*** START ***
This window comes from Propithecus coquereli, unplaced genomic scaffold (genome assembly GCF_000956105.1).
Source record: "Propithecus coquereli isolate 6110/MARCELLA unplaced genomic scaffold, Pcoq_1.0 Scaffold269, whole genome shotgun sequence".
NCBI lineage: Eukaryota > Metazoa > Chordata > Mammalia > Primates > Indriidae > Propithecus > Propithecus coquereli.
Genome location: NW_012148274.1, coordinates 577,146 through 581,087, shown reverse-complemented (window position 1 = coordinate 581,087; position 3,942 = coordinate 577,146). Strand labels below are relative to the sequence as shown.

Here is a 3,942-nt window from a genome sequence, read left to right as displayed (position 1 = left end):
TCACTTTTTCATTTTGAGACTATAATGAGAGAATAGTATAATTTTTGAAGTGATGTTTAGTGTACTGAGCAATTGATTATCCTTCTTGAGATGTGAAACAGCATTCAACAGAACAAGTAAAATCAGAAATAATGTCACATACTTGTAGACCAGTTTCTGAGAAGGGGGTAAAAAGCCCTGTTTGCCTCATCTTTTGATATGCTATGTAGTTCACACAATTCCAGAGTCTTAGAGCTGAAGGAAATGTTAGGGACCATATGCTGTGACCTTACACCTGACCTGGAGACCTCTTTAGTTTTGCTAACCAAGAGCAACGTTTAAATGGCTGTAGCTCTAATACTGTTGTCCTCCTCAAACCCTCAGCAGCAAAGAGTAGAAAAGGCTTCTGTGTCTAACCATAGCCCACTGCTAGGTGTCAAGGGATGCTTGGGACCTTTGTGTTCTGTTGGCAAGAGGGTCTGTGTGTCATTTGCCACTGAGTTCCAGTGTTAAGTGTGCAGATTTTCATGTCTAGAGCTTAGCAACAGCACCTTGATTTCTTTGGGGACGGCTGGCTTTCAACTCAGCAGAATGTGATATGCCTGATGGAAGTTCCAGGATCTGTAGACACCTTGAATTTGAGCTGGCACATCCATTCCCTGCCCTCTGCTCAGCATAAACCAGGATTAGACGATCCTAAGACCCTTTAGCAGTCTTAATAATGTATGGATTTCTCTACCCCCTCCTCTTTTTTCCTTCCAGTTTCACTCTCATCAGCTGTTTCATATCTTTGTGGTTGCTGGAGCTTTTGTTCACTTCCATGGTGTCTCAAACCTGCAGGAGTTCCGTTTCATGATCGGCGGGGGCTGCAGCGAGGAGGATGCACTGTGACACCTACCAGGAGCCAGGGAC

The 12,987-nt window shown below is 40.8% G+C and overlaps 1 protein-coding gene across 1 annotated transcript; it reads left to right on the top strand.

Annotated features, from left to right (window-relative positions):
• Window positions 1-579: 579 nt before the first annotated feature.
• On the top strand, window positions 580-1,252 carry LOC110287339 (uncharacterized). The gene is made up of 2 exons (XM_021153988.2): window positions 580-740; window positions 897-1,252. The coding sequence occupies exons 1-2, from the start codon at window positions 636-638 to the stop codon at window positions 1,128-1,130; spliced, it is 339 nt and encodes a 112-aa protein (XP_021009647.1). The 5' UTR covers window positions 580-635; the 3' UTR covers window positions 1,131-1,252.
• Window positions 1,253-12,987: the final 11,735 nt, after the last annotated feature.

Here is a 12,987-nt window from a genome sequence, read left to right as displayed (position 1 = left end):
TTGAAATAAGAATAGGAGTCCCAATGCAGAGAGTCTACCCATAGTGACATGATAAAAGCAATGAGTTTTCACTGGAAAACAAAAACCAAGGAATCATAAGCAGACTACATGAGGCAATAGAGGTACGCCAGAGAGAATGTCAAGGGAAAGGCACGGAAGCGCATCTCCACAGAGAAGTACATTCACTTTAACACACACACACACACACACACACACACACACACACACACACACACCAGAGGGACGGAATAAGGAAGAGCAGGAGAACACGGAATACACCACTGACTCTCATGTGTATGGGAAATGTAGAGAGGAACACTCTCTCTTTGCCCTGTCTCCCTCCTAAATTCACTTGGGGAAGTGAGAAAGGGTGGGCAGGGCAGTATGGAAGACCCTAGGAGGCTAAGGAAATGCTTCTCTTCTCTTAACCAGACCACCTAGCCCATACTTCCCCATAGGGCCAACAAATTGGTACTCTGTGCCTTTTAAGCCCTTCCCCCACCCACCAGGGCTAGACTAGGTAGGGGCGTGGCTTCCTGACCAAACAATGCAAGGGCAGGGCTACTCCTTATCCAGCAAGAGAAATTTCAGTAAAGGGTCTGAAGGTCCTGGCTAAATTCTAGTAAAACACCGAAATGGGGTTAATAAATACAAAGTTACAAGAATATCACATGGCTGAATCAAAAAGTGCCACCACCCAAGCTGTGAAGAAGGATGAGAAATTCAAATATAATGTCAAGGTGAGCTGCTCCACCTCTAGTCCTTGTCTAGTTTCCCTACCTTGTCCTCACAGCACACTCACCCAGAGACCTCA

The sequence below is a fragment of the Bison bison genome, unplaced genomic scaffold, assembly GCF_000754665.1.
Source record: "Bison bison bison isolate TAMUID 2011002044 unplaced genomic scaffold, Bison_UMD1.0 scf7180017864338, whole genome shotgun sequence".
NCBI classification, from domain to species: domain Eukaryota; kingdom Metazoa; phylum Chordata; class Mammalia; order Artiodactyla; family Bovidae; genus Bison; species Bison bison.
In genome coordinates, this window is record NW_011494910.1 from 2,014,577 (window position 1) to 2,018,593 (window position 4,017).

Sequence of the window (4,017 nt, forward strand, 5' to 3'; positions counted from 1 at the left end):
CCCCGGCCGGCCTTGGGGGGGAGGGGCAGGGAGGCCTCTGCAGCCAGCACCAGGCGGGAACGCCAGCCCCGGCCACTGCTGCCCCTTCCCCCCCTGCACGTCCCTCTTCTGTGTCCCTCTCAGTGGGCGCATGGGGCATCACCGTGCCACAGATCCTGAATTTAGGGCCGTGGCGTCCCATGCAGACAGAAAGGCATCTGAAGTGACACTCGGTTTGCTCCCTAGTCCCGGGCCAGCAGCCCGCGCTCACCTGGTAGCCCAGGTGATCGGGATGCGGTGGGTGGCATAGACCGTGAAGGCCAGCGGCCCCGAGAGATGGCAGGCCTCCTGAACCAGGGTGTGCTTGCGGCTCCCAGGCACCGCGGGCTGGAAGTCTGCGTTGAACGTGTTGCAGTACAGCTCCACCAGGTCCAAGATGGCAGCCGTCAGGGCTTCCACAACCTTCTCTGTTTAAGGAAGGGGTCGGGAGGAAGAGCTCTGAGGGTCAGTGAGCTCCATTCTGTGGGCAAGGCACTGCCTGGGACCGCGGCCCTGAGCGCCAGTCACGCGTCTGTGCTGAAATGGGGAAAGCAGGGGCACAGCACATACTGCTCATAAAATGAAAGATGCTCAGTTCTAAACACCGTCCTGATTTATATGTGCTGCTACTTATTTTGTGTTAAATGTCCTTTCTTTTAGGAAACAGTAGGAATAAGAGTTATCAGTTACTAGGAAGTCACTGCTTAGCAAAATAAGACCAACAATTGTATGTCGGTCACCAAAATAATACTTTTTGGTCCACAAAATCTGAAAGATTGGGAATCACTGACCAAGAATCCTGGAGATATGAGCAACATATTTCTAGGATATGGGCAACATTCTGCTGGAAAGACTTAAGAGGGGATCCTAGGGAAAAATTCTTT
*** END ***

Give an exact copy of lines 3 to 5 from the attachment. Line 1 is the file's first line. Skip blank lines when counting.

NCBI lineage: Eukaryota > Metazoa > Chordata > Mammalia > Primates > Indriidae > Propithecus > Propithecus coquereli.
Genome location: NW_012148274.1, coordinates 577,146 through 581,087, shown reverse-complemented (window position 1 = coordinate 581,087; position 3,942 = coordinate 577,146). Strand labels below are relative to the sequence as shown.

Here is a 3,942-nt window from a genome sequence, read left to right as displayed (position 1 = left end):